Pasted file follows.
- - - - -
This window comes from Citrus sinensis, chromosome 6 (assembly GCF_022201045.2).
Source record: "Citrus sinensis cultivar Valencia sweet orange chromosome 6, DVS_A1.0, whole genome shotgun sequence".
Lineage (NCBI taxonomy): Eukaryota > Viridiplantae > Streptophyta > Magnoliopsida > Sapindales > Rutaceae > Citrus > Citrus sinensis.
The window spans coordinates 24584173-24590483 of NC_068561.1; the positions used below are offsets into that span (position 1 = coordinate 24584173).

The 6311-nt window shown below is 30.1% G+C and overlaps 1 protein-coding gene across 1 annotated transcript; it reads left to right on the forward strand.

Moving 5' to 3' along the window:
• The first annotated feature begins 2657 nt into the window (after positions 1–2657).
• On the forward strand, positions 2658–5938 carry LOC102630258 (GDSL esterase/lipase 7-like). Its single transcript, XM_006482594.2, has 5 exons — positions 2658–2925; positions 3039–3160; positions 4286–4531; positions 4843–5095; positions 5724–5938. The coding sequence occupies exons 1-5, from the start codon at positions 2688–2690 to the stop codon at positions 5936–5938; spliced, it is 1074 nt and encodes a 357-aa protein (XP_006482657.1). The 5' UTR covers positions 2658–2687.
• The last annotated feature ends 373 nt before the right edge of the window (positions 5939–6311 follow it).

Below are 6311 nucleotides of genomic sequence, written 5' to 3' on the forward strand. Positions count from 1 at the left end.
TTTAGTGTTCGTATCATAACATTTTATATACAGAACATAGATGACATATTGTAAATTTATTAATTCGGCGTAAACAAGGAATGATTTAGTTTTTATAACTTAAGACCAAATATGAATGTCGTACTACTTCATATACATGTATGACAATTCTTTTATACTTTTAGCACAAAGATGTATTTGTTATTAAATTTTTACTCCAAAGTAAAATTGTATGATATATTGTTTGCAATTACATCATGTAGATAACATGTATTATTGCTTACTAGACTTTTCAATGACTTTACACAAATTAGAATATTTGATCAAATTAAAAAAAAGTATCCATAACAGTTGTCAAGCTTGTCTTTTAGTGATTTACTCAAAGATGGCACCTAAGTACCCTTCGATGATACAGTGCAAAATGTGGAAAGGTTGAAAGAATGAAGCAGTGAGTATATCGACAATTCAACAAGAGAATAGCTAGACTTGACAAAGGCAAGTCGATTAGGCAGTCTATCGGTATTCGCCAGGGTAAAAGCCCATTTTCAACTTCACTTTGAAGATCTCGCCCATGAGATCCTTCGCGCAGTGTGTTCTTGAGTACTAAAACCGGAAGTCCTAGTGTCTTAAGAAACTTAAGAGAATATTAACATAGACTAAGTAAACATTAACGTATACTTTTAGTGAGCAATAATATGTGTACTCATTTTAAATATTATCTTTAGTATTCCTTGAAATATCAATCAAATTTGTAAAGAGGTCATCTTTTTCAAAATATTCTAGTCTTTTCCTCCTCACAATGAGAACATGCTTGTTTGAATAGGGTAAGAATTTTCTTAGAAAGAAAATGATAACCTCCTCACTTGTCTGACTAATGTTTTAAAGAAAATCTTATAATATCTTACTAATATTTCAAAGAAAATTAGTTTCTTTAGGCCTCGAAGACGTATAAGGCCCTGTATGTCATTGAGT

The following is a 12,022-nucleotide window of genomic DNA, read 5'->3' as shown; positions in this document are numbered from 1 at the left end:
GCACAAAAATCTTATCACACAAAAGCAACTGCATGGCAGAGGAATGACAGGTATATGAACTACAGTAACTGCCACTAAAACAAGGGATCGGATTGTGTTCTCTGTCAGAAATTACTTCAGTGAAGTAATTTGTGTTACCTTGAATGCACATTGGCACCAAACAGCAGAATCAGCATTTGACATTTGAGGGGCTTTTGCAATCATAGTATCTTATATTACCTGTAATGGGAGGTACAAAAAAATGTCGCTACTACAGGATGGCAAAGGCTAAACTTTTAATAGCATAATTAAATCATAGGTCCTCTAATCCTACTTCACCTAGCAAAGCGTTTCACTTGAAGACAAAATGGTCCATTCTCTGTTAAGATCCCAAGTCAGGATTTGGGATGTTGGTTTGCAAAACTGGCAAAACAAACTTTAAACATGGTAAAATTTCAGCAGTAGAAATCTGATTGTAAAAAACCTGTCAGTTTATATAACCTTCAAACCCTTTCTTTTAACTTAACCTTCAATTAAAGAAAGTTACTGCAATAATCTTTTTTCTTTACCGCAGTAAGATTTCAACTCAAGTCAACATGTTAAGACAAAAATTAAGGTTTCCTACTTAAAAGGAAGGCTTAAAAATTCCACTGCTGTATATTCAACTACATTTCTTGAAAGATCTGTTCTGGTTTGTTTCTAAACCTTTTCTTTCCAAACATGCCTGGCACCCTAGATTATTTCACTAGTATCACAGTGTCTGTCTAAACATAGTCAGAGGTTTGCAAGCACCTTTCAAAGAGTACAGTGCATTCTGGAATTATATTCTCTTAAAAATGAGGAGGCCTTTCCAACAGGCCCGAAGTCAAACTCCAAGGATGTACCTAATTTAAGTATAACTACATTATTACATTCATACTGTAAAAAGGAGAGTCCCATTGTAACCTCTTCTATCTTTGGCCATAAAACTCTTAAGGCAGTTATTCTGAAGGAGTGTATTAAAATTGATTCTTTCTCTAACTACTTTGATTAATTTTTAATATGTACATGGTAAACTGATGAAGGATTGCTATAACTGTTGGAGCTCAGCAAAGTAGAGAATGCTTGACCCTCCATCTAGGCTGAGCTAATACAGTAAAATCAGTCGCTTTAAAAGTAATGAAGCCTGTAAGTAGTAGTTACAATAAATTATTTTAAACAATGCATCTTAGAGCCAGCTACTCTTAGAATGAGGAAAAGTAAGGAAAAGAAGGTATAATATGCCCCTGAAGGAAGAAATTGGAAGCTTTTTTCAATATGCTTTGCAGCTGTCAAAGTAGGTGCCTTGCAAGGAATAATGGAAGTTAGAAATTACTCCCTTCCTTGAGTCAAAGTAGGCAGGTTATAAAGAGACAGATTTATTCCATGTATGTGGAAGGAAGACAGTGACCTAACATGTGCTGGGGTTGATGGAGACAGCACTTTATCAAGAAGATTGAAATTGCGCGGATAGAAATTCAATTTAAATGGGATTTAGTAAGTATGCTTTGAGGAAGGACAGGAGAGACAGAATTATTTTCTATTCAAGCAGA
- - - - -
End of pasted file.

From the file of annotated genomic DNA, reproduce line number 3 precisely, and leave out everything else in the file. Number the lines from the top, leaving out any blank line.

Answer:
Lineage (NCBI taxonomy): Eukaryota > Viridiplantae > Streptophyta > Magnoliopsida > Sapindales > Rutaceae > Citrus > Citrus sinensis.